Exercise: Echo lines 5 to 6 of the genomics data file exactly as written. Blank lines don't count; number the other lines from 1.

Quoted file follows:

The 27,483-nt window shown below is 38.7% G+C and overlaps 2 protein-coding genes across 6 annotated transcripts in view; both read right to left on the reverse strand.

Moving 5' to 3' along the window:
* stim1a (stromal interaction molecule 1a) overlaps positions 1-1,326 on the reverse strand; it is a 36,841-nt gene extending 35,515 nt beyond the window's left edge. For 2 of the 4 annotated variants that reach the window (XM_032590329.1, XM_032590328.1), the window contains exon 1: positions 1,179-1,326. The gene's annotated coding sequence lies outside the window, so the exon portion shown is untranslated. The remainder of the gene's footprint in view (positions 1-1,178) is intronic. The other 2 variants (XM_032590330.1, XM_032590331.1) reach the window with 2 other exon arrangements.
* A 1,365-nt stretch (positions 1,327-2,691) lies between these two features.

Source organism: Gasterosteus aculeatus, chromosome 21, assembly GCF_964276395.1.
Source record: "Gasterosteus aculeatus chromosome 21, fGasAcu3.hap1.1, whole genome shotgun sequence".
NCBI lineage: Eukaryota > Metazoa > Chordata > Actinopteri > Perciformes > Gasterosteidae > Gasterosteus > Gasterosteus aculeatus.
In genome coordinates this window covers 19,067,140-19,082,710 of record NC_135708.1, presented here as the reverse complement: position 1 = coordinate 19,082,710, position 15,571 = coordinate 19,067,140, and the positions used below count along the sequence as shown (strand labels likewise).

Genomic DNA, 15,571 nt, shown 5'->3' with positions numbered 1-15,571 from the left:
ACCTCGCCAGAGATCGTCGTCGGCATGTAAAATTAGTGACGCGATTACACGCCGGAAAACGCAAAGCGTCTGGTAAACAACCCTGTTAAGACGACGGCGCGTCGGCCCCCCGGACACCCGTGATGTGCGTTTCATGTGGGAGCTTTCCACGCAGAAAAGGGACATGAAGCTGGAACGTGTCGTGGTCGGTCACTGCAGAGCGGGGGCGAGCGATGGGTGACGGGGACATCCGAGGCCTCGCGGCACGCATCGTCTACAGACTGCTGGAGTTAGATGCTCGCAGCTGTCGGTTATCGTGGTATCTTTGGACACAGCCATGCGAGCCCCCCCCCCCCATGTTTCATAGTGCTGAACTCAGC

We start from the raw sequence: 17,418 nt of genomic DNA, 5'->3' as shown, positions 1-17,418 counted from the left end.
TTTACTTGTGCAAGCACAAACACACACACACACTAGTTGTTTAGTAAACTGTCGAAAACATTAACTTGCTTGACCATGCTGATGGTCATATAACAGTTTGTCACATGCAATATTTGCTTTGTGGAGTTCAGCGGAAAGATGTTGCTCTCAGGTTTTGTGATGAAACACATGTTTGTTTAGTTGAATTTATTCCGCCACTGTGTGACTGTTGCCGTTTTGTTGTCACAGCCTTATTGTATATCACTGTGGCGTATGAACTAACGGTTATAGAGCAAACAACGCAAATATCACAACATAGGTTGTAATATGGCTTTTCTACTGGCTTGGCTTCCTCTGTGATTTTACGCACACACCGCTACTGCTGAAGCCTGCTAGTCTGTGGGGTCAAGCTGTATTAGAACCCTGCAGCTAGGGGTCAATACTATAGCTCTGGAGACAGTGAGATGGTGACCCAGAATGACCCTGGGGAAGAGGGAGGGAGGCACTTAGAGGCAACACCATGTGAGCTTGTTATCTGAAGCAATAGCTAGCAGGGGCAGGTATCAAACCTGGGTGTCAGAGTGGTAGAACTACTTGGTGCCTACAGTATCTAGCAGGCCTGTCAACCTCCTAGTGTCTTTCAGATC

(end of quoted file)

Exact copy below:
Source organism: Gasterosteus aculeatus, chromosome 21, assembly GCF_964276395.1.
Source record: "Gasterosteus aculeatus chromosome 21, fGasAcu3.hap1.1, whole genome shotgun sequence".